With no clear new flagship coming to Windows Phone soon, many users with the funds available will be wondering whether its worth upgrading to the Nokia Lumia 930 from their 920 or just continue waiting it out.
I myself made the upgrade exactly 4 months ago, on the 7th August 2014, when the device was first released, but when it could already also be called relatively old, due to the Nokia Icon being released well before this in February 2014. At the time I had owned the Nokia Lumia 920 for around 22 months, so an upgrade was certainly due.
So is it a worthy update to that tank-like device? Read below.
Coming from a Nokia Lumia 920, the 930 is certainly a change, with the chunky plastic being replaced with sleek and cold metal. The 930 certainly seems more modern, and is clearly more expensive, but the bright and very loud back cover can be something of a trial (mine is neon green). The 930 is lighter than the 920 by about 20g, and one can certainly feel it, but it still feels rock solid. The buttons work well and have a good click to them. I don’t use a case on my phone, and after 4 months the finish is still flawless, with no scratches on the glass, the aluminium frame or the polycarbonate back.
The screen is much bigger, going from 4.5 to 5 inches, and it is impossible (for me at least) to type one handed. The screen is of course gorgeous, with good sunlight readability.
Over all I would say the design is a clear upgrade over the 920, which I don’t think could be said of the 925 or 1520 for example.
Once you see the Nokia Lumia 930 screen it is difficult to go back to the 920, with the interface being pin-sharp at more than 400 PPI and much more expansive. In many ways, after you use a 5 inch screen for a while, a smaller screen feels toy-like.
The screen has good colour accuracy brightness, viewing angles and contrast.
Overall, due to the larger, sharper screen I would also call it a clear upgrade.
The Nokia Lumia 930 has a 20 megapixel camera which uses oversampling to in theory produce much better pictures that the 8 megapixel Nokia Lumia 920.
In truth I have not noticed any major difference in results between the two cameras, which is probably a testament to how good the 920 is. If this is your reason for considering an upgrade I would hang on for better next year.
Having said that, the Lumia Denim update is expected to bring 4K video recording, which will certainly not be available on the 920.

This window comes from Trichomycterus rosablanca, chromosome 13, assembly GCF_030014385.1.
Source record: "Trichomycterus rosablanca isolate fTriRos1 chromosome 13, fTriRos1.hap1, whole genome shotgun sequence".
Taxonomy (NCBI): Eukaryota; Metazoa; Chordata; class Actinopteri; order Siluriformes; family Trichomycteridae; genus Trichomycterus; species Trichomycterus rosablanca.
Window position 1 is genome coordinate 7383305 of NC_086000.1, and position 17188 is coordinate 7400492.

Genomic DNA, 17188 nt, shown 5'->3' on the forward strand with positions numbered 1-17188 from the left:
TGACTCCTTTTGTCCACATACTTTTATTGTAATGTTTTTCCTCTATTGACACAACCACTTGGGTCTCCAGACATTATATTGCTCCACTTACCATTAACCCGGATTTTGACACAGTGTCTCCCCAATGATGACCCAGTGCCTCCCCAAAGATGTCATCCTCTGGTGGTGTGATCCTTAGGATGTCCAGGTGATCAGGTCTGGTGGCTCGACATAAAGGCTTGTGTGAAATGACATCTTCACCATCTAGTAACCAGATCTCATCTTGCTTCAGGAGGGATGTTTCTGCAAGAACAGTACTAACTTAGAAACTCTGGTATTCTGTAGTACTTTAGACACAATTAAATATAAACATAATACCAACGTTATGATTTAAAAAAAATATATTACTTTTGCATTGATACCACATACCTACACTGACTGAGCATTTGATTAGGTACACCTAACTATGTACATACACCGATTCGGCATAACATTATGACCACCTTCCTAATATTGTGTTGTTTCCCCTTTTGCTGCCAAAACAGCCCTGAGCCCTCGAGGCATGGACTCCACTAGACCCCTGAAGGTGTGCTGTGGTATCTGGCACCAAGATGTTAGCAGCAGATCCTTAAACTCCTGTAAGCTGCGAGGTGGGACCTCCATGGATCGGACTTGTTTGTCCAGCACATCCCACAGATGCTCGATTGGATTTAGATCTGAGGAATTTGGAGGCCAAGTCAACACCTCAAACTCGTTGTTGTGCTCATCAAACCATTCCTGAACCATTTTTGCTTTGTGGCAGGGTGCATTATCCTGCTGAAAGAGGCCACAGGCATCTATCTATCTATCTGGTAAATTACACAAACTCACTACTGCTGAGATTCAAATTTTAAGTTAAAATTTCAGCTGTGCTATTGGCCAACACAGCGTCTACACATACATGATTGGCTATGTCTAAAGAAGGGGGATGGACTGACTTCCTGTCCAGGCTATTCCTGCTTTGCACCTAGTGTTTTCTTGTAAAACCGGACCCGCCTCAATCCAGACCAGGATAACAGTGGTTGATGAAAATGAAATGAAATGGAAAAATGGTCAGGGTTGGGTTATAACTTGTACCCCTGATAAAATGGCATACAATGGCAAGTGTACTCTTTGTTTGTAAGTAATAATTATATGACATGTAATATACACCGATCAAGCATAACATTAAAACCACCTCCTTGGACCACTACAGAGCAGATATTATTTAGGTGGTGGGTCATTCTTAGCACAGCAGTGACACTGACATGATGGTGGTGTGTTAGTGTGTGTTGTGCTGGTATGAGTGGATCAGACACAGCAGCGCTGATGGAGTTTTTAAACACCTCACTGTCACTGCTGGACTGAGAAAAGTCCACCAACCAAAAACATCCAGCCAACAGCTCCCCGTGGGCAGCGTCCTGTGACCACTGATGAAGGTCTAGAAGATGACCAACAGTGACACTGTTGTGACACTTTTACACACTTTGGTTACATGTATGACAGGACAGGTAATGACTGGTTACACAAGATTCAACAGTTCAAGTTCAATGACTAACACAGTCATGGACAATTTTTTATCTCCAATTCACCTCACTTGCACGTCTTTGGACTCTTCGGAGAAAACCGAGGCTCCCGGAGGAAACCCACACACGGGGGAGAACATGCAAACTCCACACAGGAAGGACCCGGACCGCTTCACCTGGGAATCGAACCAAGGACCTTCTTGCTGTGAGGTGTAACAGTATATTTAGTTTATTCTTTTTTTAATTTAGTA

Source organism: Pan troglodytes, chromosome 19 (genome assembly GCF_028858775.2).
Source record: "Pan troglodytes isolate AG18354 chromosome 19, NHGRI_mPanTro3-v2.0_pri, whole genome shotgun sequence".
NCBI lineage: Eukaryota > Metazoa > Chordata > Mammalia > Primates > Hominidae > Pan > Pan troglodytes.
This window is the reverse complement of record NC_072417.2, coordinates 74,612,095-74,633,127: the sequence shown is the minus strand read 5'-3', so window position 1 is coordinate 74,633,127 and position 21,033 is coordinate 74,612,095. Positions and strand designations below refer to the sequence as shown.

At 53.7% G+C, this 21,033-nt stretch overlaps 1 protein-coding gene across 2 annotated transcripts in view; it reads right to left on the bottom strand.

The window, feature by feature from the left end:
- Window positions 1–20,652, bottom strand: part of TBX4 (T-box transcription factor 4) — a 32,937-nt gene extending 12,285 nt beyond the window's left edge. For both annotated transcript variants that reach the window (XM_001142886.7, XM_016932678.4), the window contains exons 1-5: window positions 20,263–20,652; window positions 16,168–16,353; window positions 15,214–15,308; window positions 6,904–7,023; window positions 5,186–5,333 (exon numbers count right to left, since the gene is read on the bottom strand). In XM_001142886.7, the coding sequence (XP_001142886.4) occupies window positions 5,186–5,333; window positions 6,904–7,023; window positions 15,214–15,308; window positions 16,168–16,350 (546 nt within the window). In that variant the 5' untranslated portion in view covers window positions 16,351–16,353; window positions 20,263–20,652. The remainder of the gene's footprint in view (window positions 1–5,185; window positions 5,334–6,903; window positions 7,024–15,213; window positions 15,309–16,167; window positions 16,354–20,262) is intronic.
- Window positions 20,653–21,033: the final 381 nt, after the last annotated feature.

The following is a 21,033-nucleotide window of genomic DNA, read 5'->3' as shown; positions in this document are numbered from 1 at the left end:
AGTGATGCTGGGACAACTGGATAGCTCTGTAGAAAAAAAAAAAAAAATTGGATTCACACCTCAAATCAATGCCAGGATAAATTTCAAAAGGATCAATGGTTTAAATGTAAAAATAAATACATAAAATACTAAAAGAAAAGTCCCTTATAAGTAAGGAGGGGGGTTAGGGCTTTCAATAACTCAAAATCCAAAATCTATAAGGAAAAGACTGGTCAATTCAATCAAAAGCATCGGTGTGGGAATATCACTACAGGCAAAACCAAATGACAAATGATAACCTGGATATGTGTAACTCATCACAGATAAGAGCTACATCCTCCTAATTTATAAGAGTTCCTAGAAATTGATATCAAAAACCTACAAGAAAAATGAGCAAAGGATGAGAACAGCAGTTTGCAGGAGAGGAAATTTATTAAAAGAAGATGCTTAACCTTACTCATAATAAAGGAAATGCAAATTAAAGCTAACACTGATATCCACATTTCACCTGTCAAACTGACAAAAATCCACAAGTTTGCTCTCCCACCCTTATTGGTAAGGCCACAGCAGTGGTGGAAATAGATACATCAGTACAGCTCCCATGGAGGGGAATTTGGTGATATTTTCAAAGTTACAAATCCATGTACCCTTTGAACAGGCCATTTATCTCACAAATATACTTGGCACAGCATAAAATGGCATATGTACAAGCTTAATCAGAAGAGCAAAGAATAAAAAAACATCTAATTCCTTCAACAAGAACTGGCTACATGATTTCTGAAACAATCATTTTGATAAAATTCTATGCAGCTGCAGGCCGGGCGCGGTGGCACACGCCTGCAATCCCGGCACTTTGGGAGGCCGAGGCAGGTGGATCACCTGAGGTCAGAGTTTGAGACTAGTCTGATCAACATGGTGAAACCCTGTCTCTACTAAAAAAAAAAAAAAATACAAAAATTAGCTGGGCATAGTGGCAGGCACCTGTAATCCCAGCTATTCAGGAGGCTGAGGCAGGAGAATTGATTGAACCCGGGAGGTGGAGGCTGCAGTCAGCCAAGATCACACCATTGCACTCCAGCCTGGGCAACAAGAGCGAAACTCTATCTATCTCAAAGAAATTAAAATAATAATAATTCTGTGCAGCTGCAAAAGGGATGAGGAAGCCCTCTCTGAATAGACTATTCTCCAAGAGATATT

The Nokia Lumia 930 has a 20% bigger battery than the Nokia Lumia 920, and in day to day use battery life does feel better, but this is of course very OS dependent. Of note is that it is slightly less affected by the massive GPS battery drain than the 920, but it still heats up a lot when GPS is used and if screen brightness is not turned down all the way can still drain faster than it charges.
Overall the 930 easily makes it through a business day, which is more than can be said of the 920.
With a Snapdragon 800 processor the Nokia Lumia 930 is obviously much faster in benchmarks than the Snapdragon S4 Nokia Lumia 920. With Windows Phone however this is a bit difficult to appreciate in real usage, with both devices being smooth in regular use, and web pages loading equally fast on both devices. If anything the frame rate is a bit higher on the 930, but again don’t expect to see a major difference when upgrading.
Audio volume via the headphone socket is slightly louder, but not dramatically so on the 930.
Many complain of the 930 not having a MicroSD card slot, but I still have many gigabytes of free storage. If it did have a slot however I would probably have had 64 or 128 GB in there now, but I think with 32 GB built-in storage this is not the issue it is made out to be.
The lack of the Glance screen is an on-going annoyance. For me its not a deal breaker, but as some-one who does not wear a watch I miss the situational awareness of the Glance screen.
If you are looking for a high end Windows Phone outside of USA the Nokia Lumia 930 is really the only choice. When upgrading expect to love the much bigger screen, the great-looking and durable metallic design and the improved battery life. Expect not to be amazed by the 20 megapixel camera or performance, despite those being some of the major selling points of the handset. You will however be buying a future-proofed device that should get most of the features of Windows 10 when it arrives.
In terms of buying the 930 now or waiting for some future Windows 10 native device, I expect the wait will be somewhat long, and the added features will be few and possible gimmicky e.g. 3D touch on the cancelled McLaren.
Are our 920-using readers convinced to upgrade yet, or will you continue to wait? Let us know below.